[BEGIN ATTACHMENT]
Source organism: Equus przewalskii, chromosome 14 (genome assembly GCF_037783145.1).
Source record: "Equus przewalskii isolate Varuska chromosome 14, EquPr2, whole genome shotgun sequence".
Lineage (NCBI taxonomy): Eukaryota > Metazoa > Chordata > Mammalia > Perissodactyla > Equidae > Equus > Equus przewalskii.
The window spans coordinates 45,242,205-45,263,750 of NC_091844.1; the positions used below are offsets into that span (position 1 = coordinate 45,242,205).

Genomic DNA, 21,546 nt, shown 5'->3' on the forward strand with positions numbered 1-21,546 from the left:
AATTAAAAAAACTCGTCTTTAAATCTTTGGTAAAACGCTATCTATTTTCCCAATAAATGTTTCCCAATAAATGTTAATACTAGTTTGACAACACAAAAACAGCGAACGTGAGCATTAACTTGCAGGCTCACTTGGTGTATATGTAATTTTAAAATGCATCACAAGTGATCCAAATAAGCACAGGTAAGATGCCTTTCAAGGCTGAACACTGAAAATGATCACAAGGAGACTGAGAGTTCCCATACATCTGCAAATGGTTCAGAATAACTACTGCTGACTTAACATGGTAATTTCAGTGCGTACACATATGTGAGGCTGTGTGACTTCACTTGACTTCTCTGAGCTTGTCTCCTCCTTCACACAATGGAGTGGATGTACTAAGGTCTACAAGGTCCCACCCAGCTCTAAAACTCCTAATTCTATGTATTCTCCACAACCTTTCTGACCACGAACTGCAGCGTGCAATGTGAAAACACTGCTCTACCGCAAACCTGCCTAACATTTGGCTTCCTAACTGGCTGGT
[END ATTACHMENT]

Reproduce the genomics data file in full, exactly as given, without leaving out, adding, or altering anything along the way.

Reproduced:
Source organism: Equus przewalskii, chromosome 14 (genome assembly GCF_037783145.1).
Source record: "Equus przewalskii isolate Varuska chromosome 14, EquPr2, whole genome shotgun sequence".
Lineage (NCBI taxonomy): Eukaryota > Metazoa > Chordata > Mammalia > Perissodactyla > Equidae > Equus > Equus przewalskii.
The window spans coordinates 45,242,205-45,263,750 of NC_091844.1; the positions used below are offsets into that span (position 1 = coordinate 45,242,205).

Genomic DNA, 21,546 nt, shown 5'->3' on the forward strand with positions numbered 1-21,546 from the left:
AATTAAAAAAACTCGTCTTTAAATCTTTGGTAAAACGCTATCTATTTTCCCAATAAATGTTTCCCAATAAATGTTAATACTAGTTTGACAACACAAAAACAGCGAACGTGAGCATTAACTTGCAGGCTCACTTGGTGTATATGTAATTTTAAAATGCATCACAAGTGATCCAAATAAGCACAGGTAAGATGCCTTTCAAGGCTGAACACTGAAAATGATCACAAGGAGACTGAGAGTTCCCATACATCTGCAAATGGTTCAGAATAACTACTGCTGACTTAACATGGTAATTTCAGTGCGTACACATATGTGAGGCTGTGTGACTTCACTTGACTTCTCTGAGCTTGTCTCCTCCTTCACACAATGGAGTGGATGTACTAAGGTCTACAAGGTCCCACCCAGCTCTAAAACTCCTAATTCTATGTATTCTCCACAACCTTTCTGACCACGAACTGCAGCGTGCAATGTGAAAACACTGCTCTACCGCAAACCTGCCTAACATTTGGCTTCCTAACTGGCTGGT